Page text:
The following is a list of dates indicating the transitions of the WWE World Championship between the Raw, SmackDown!, and ECW brands.


Championship moved to the Raw brand.

Championship moved to the SmackDown! brand.

Championship moved to the ECW brand.
Date of transition Notes
September 2, 2002 WWE Undisputed Champion Brock Lesnar signs with SmackDown! and the title becomes exclusive to that brand.
The championship was renamed the WWE Championship, and the World Heavyweight Championship was created for Raw.[28]
June 6, 2005 During the 2005 WWE draft lottery, World Heavyweight Champion Batista was drafted to SmackDown! while WWE Champion John Cena was drafted to Raw.[29]
June 11, 2006 Following WWE's planned revival of Extreme Championship Wrestling (ECW) as a third brand, Rob Van Dam was chosen by ECW Representative Paul Heyman to move to the new brand. At ECW One Night Stand, Van Dam cashed in his Money in the Bank contract to win the WWE Championship and bring the title to ECW.[30]
July 3, 2006 Edge won the WWE Championship, thereby bringing it back to Raw.[31]
June 23, 2008 WWE Champion Triple H was drafted to SmackDown during the 2008 WWE draft.[31]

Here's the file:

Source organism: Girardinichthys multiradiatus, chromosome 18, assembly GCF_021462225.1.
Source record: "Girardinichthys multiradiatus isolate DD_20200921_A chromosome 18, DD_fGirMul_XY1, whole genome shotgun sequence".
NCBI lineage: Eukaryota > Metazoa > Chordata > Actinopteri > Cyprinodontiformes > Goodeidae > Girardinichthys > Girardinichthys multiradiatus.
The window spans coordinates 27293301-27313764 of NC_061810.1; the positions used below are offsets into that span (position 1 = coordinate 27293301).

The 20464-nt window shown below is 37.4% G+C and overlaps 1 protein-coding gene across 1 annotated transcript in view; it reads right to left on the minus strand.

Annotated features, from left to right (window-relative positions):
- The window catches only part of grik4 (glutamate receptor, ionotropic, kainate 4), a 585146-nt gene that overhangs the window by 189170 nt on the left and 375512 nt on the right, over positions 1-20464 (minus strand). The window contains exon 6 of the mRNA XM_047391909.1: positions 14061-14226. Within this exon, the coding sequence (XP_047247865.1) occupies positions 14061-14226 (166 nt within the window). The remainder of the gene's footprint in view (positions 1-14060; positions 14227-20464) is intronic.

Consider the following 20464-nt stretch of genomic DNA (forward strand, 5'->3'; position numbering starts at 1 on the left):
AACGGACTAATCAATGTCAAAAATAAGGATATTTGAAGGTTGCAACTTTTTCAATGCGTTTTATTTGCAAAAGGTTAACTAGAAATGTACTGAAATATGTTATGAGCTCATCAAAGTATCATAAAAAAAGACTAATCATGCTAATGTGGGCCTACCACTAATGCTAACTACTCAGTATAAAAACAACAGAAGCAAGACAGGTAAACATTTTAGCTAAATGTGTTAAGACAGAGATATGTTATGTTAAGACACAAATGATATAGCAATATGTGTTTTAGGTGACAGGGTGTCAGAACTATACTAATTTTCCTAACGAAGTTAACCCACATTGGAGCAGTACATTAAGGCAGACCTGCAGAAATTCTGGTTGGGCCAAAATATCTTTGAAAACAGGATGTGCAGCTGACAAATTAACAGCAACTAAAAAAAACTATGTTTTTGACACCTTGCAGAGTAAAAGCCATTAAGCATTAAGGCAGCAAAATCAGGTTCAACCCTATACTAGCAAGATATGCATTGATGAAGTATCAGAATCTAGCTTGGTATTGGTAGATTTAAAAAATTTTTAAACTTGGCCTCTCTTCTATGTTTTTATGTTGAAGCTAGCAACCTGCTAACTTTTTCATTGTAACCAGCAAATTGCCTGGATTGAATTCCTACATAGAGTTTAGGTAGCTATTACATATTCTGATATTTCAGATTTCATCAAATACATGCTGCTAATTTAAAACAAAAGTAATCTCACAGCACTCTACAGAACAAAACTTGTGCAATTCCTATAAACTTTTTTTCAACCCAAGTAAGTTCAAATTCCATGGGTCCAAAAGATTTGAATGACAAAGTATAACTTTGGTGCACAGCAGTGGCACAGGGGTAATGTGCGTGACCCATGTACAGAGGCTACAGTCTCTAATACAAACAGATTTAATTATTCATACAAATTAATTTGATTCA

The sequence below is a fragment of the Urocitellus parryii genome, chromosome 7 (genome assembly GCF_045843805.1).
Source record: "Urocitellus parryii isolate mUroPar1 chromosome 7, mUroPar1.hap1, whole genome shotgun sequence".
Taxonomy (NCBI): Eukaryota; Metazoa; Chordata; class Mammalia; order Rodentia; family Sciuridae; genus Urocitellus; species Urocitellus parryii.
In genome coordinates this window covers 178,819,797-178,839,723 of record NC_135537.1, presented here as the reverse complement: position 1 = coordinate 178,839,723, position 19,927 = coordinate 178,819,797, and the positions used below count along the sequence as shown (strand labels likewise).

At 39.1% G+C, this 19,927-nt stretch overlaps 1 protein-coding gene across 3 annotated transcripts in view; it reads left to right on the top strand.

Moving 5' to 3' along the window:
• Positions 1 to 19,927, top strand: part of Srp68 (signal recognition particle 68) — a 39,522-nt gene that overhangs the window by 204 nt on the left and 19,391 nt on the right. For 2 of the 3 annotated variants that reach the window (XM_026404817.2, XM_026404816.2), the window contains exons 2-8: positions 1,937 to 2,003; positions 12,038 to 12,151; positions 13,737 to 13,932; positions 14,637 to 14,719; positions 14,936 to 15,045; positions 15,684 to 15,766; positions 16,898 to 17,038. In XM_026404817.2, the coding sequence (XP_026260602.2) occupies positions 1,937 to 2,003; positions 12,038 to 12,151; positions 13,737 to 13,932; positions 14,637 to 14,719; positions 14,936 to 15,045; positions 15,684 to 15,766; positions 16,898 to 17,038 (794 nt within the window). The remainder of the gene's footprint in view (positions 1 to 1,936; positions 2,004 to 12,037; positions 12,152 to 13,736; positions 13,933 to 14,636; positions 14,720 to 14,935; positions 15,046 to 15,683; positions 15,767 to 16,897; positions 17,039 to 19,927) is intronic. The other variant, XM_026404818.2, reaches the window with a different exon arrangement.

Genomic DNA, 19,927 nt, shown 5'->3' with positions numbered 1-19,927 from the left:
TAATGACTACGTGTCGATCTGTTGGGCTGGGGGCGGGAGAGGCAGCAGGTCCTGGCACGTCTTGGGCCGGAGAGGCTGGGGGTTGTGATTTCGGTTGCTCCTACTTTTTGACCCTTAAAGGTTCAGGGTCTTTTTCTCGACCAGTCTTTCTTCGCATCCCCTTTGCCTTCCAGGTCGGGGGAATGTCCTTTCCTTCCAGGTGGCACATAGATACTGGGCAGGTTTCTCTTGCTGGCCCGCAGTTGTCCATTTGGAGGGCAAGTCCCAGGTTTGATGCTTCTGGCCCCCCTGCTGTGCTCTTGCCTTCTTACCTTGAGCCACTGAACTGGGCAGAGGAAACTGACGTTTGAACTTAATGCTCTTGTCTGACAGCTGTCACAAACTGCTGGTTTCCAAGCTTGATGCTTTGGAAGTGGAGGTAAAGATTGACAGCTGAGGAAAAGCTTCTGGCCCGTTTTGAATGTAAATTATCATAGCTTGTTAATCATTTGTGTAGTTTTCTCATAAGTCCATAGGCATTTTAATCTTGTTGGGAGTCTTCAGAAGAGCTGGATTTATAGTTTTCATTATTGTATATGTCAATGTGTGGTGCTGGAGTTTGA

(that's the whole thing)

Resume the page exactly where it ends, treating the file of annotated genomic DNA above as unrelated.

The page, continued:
April 13, 2009 WWE Champion Triple H brings the championship back to Raw following his drafting to the brand at the 2009 WWE draft.[32]
The championship remained exclusive to Raw until the end of the first brand extension.
August 29, 2011 End of first brand extension.
The WWE Champion and World Heavyweight Champion could appear on both Raw and SmackDown.
The championships were unified in December 2013, subsequently retiring the World Heavyweight Championship.
July 19, 2016 Reintroduction of the brand extension.
WWE Champion Dean Ambrose was drafted to SmackDown Live during the 2016 WWE draft.
The championship was renamed the WWE World Championship,[33] and the WWE Universal Championship was created for Raw.

Championship belt designs